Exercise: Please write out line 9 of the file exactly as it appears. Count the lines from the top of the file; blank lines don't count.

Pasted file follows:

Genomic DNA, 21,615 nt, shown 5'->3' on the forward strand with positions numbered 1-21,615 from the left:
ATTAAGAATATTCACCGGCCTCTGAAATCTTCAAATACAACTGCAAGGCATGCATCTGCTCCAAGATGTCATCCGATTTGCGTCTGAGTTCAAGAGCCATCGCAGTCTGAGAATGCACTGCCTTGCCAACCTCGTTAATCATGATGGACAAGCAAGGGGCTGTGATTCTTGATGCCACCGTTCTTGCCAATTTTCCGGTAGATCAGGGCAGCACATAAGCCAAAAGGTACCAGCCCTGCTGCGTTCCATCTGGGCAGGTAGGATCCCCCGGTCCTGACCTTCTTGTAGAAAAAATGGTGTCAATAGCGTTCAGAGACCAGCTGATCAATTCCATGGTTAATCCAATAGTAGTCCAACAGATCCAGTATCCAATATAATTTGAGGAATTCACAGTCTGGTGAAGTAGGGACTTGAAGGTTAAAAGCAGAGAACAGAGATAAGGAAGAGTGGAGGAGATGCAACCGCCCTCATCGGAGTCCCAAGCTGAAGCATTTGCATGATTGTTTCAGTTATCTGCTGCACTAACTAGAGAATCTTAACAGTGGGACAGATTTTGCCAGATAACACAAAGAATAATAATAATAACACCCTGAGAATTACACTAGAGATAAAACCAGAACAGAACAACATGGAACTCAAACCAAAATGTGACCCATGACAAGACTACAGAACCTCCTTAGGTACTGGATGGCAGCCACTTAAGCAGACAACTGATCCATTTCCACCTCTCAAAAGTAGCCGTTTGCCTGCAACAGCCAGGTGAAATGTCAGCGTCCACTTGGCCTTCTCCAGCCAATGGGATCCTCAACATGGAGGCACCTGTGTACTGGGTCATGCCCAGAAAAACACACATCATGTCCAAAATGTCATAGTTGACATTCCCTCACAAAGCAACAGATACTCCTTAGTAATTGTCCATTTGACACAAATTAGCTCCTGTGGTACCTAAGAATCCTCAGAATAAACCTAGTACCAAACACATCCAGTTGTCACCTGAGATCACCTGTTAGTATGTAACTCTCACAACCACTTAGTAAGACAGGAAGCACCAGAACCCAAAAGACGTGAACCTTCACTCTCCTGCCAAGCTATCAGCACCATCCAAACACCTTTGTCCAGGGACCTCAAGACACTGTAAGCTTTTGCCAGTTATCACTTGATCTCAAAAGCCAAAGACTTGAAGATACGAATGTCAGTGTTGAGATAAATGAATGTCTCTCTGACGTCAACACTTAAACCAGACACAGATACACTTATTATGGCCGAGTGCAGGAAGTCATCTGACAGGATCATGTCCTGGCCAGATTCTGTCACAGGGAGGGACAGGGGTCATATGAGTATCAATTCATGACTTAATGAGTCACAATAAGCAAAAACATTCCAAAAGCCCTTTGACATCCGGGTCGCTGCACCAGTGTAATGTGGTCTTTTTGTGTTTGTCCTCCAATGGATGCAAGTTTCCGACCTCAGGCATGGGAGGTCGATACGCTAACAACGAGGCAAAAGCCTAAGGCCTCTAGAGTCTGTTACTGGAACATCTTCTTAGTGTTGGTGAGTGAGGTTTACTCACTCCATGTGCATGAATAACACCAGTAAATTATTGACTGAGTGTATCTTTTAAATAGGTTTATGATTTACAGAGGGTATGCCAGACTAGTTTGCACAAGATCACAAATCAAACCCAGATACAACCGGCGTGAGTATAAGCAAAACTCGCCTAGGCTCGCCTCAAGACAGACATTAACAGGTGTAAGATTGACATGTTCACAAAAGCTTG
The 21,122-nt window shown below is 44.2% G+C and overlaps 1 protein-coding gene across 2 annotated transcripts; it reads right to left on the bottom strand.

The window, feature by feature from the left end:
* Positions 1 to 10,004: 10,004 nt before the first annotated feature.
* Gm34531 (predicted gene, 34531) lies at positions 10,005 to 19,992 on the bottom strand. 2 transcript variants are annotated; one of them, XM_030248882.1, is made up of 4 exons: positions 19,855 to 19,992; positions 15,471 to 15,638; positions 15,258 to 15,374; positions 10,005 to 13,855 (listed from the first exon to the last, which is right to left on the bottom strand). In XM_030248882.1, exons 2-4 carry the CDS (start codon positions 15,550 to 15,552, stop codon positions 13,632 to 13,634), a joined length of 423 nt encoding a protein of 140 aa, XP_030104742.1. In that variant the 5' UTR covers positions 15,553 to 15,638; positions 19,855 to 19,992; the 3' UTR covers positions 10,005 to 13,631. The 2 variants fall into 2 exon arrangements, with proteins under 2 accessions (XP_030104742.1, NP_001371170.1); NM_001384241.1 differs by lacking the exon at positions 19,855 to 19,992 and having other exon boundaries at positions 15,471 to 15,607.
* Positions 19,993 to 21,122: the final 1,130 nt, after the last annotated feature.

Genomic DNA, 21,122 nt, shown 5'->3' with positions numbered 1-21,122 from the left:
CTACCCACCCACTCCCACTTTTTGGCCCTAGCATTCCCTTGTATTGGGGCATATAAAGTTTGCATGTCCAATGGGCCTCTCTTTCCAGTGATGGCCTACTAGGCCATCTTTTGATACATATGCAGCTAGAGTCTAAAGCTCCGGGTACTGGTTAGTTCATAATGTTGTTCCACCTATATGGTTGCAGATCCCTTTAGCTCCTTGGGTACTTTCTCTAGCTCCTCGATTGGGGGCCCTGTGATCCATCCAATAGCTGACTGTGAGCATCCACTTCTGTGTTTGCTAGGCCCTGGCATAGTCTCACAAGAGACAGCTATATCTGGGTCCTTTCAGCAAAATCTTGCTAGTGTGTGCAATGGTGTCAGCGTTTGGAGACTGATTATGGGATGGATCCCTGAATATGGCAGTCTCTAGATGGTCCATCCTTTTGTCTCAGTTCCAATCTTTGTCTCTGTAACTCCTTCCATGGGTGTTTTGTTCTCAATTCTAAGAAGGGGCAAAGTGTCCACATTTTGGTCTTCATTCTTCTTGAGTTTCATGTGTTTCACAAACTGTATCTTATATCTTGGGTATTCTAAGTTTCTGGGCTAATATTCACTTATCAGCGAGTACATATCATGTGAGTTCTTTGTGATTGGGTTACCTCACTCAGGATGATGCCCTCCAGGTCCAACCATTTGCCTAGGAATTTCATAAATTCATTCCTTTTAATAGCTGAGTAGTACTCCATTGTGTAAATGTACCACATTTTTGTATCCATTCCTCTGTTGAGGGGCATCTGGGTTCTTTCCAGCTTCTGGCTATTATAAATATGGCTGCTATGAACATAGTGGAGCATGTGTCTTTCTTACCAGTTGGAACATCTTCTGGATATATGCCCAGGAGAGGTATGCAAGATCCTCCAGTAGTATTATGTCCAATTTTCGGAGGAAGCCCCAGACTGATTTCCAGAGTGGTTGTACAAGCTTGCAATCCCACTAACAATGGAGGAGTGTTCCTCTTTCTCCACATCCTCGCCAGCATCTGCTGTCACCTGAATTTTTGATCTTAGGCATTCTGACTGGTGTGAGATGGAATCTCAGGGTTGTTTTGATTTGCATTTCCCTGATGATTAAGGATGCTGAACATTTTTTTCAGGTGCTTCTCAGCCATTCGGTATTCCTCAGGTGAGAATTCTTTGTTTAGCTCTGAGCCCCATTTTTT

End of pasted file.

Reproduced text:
CTACCCACCCACTCCCACTTTTTGGCCCTAGCATTCCCTTGTATTGGGGCATATAAAGTTTGCATGTCCAATGGGCCTCTCTTTCCAGTGATGGCCTACTAGGCCATCTTTTGATACATATGCAGCTAGAGTCTAAAGCTCCGGGTACTGGTTAGTTCATAATGTTGTTCCACCTATATGGTTGCAGATCCCTTTAGCTCCTTGGGTACTTTCTCTAGCTCCTCGATTGGGGGCCCTGTGATCCATCCAATAGCTGACTGTGAGCATCCACTTCTGTGTTTGCTAGGCCCTGGCATAGTCTCACAAGAGACAGCTATATCTGGGTCCTTTCAGCAAAATCTTGCTAGTGTGTGCAATGGTGTCAGCGTTTGGAGACTGATTATGGGATGGATCCCTGAATATGGCAGTCTCTAGATGGTCCATCCTTTTGTCTCAGTTCCAATCTTTGTCTCTGTAACTCCTTCCATGGGTGTTTTGTTCTCAATTCTAAGAAGGGGCAAAGTGTCCACATTTTGGTCTTCATTCTTCTTGAGTTTCATGTGTTTCACAAACTGTATCTTATATCTTGGGTATTCTAAGTTTCTGGGCTAATATTCACTTATCAGCGAGTACATATCATGTGAGTTCTTTGTGATTGGGTTACCTCACTCAGGATGATGCCCTCCAGGTCCAACCATTTGCCTAGGAATTTCATAAATTCATTCCTTTTAATAGCTGAGTAGTACTCCATTGTGTAAATGTACCACATTTTTGTATCCATTCCTCTGTTGAGGGGCATCTGGGTTCTTTCCAGCTTCTGGCTATTATAAATATGGCTGCTATGAACATAGTGGAGCATGTGTCTTTCTTACCAGTTGGAACATCTTCTGGATATATGCCCAGGAGAGGTATGCAAGATCCTCCAGTAGTATTATGTCCAATTTTCGGAGGAAGCCCCAGACTGATTTCCAGAGTGGTTGTACAAGCTTGCAATCCCACTAACAATGGAGGAGTGTTCCTCTTTCTCCACATCCTCGCCAGCATCTGCTGTCACCTGAATTTTTGATCTTAGGCATTCTGACTGGTGTGAGATGGAATCTCAGGGTTGTTTTGATTTGCATTTCCCTGATGATTAAGGATGCTGAACATTTTTTTCAGGTGCTTCTCAGCCATTCGGTATTCCTCAGGTGAGAATTCTTTGTTTAGCTCTGAGCCCCATTTTTT